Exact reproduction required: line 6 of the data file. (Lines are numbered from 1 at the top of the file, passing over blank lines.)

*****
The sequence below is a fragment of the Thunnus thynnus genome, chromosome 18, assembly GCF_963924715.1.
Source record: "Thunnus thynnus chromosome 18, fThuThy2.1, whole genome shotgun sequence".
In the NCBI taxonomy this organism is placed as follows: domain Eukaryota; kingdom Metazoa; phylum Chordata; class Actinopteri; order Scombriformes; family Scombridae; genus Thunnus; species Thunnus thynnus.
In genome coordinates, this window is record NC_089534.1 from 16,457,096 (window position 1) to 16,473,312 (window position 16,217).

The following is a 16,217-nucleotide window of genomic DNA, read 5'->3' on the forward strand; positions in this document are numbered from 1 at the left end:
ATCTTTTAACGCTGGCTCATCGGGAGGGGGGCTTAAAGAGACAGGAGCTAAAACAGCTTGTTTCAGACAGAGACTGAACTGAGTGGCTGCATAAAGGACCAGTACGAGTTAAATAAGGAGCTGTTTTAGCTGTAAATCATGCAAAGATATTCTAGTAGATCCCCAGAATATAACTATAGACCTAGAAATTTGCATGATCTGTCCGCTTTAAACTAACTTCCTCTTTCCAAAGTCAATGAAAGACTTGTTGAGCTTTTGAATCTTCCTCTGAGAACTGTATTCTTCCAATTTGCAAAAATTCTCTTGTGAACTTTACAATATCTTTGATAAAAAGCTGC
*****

ATCTTTTAACGCTGGCTCATCGGGAGGGGGGCTTAAAGAGACAGGAGCTAAAACAGCTTGTTTCAGACAGAGACTGAACTGAGTGGCTGCATAAAGGACCAGTACGAGTTAAATAAGGAGCTGTTTTAGCTGTAAATCATGCAAAGATATTCTAGTAGATCCCCAGAATATAACTATAGACCTAGAAATTTGCATGATCTGTCCGCTTTAAACTAACTTCCTCTTTCCAAAGTCAATGAAAGACTTGTTGAGCTTTTGAATCTTCCTCTGAGAACTGTATTCTTCCAATTTGCAAAAATTCTCTTGTGAACTTTACAATATCTTTGATAAAAAGCTGC